Dystrophy patients face 'avoidable' hospital admissions
The NHS is wasting up to £31m a year - and putting lives in danger - because it does not give the right care to people with muscle-wasting conditions, according to campaigners.
A report covering eight NHS trusts found 41% of emergency admissions for such patients could have been avoided.
It says patients miss out on access to specialists and equipment.
Ministers said care for patients would improve with plans to modernisation the NHS.
Muscular dystrophy and related neuromuscular conditions cause muscles in the limbs, and sometimes those in the heart and respiratory system, to waste and weaken over time, leading to disability and in some cases significantly reducing life expectancy.
More than 70,000 people in the UK are affected by one of the 60 forms of the condition.'Needless illness'
The report, put together by neurologist Prof Michael Hanna of University College London Hospitals NHS Trust, analysed 267 unplanned hospital admissions for 200 patients with a neuromuscular disease across eight NHS trusts.
Glen Cady, 54, from south London, has FSH muscular dystrophy, which affects the upper body.
He suffered a heart attack and spent three weeks in hospital earlier this year.
But this only happened after months of experiencing respiratory problems, which he says medics did not pick up on.
He had had no contact with specialists after a particular consultant left.
He said: "My respiratory system had failed as my breathing at night had become so shallow due to the muscles in my chest weakening.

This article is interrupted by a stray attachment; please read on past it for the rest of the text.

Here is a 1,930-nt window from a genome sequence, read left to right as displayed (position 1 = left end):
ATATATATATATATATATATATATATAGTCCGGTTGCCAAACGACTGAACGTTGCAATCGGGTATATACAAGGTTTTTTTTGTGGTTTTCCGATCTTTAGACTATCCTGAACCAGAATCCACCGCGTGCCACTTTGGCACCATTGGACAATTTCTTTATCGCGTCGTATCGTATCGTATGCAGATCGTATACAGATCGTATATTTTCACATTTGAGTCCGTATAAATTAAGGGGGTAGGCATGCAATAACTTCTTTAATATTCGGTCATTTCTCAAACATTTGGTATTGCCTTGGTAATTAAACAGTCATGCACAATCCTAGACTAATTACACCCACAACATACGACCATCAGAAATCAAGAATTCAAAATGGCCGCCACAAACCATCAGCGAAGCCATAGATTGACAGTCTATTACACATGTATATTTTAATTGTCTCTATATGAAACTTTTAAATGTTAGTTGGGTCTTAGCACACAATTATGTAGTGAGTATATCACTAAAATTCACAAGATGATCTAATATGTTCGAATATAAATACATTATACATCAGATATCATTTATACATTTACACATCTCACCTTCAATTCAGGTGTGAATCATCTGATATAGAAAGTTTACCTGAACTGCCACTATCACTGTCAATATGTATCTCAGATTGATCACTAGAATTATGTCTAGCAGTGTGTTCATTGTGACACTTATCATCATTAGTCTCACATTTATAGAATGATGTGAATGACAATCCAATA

"I'd had a mild heart attack and the consultant I saw said I would have lived just a few more months in the state I was in.
"I don't blame the hospital staff - none of them knew anything much about FSH and how it affects a person.
"What I am angry about is the fact that there was no-one for me to get in touch with who did. "
The campaign says there are just 30 expert care advisers to support 70,000 people with the condition.
It says that is half the number recommended by the Walton report in 2009, which criticised NHS care of people with dystrophy as often "inadequate and not acceptable".
The campaign says many patients are still unable to access medical equipment and specialist physiotherapy, which can help keep muscles supple and reduce the risk of falls.
Prof Hanna said: "This data indicates that a significant proportion of emergency admissions could have been avoided.
"Neuromuscular conditions are progressive and it is crucial that patients receive ongoing input from a co-ordinated multidisciplinary team of specialist health professionals to manage changing symptoms, to reduce complications and to provide expert advice on equipment and treatments."
Robert Meadowcroft, head of the Muscular Dystrophy Campaign, said: "Patients are missing out on vital specialist healthcare services and support.
"It is appalling that the NHS is being so short-sighted in its approach that we're in a situation where children and adults are needlessly becoming critically ill."
A Department of Health spokesperson said: "Our plans to modernise the NHS will improve care for patients with long-term conditions like muscular dystrophy by ensuring that services are more integrated.
This will enable more people to be treated in the community which will help to reduce unnecessary hospital admissions."